Figure 1.
 
Cells expressing VEGF (shown as a circle) are transfected to express Flt23K or Flt24K (the KDEL sequence is a C-terminal tag). Transfection binds VEGF before it is released and prevents VEGF secretion. It is thought that the KDEL tag would ensure retention and ultimate degradation within the ER (the lumen of which is depicted).
Figure 1.
 
Cells expressing VEGF (shown as a circle) are transfected to express Flt23K or Flt24K (the KDEL sequence is a C-terminal tag). Transfection binds VEGF before it is released and prevents VEGF secretion. It is thought that the KDEL tag would ensure retention and ultimate degradation within the ER (the lumen of which is depicted).
Figure 2.
 
An image of PCR of Flt23K and Flt24K constructs is shown. Molecular weight marker (lane 1). Flt23K was 667 bp in size (lanes 2 and 3), and Flt24K was 930 bp (lanes 46).
Figure 2.
 
An image of PCR of Flt23K and Flt24K constructs is shown. Molecular weight marker (lane 1). Flt23K was 667 bp in size (lanes 2 and 3), and Flt24K was 930 bp (lanes 46).
Figure 3.
 
Top: Western blot analysis of human corneal epithelial cell lysates. Analysis (anti-VEGF; 1:200) of human corneal epithelial cells transfected with pCMV.Flt23K (lane 1), Flt24K (lane 2), or control (lane 3). Only the control lane displays free VEGF protein. Lane M: standard molecular weight ladder. Bottom: Flt23K suppressed hypoxia-induced VEGF upregulation in human corneal epithelial cells in triplicate experiments 56 hours after hypoxia.
Figure 3.
 
Top: Western blot analysis of human corneal epithelial cell lysates. Analysis (anti-VEGF; 1:200) of human corneal epithelial cells transfected with pCMV.Flt23K (lane 1), Flt24K (lane 2), or control (lane 3). Only the control lane displays free VEGF protein. Lane M: standard molecular weight ladder. Bottom: Flt23K suppressed hypoxia-induced VEGF upregulation in human corneal epithelial cells in triplicate experiments 56 hours after hypoxia.
Figure 4.
 
Flt23K and Flt24K significantly suppressed VEGF expression and leukocyte infiltration 2 days after corneal injury (mean of n = 7 per subgroup).
Figure 4.
 
Flt23K and Flt24K significantly suppressed VEGF expression and leukocyte infiltration 2 days after corneal injury (mean of n = 7 per subgroup).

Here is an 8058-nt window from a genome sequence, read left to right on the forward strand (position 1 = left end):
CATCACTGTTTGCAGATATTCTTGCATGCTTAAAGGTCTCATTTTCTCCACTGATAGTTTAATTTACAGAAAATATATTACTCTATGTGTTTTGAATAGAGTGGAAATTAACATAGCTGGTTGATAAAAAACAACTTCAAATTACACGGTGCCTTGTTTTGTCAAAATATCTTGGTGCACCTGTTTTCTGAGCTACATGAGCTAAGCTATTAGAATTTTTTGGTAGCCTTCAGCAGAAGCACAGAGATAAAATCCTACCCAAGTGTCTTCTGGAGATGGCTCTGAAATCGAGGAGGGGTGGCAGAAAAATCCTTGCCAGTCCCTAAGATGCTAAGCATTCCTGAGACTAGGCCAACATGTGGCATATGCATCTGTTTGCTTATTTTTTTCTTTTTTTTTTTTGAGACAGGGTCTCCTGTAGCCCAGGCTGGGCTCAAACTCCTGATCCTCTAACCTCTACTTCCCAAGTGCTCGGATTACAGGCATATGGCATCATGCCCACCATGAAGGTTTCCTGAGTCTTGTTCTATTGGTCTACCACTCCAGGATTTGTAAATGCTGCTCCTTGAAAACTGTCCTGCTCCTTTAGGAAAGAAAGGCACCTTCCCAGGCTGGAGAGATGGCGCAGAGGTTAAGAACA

Figure 5.
 
Representative color photographs of mouse corneas 1 week after injury and 9 days after injection with the empty pCMV vector (left), pCMV.Flt23K (middle), or pCMV.Flt24K (right). Zones of inhibition of neovascularization were visible in corneas injected with plasmids expressing Flt23K or Flt24K.
Figure 5.
 
Representative color photographs of mouse corneas 1 week after injury and 9 days after injection with the empty pCMV vector (left), pCMV.Flt23K (middle), or pCMV.Flt24K (right). Zones of inhibition of neovascularization were visible in corneas injected with plasmids expressing Flt23K or Flt24K.
Figure 6.
 
Representative micrographs of corneal flatmounts of mouse eyes 1 week after injury and 9 days after injection with the empty pCMV vector (left), pCMV.Flt23K (middle), or pCMV.Flt24K (right). Stained with FITC-coupled monoclonal murine anti-CD31 antibody. Magnification, ×40.
Figure 6.
 
Representative micrographs of corneal flatmounts of mouse eyes 1 week after injury and 9 days after injection with the empty pCMV vector (left), pCMV.Flt23K (middle), or pCMV.Flt24K (right). Stained with FITC-coupled monoclonal murine anti-CD31 antibody. Magnification, ×40.
The authors thank Elizabeth Macnamara and Tushar Suthar for technical assistance and support, Brian Brockway for the medical illustrations, Paula Jackson and Brenda Sheppard for administrative support, and Ambati Rao and Gregory Liou for providing fruitful insights and guidance.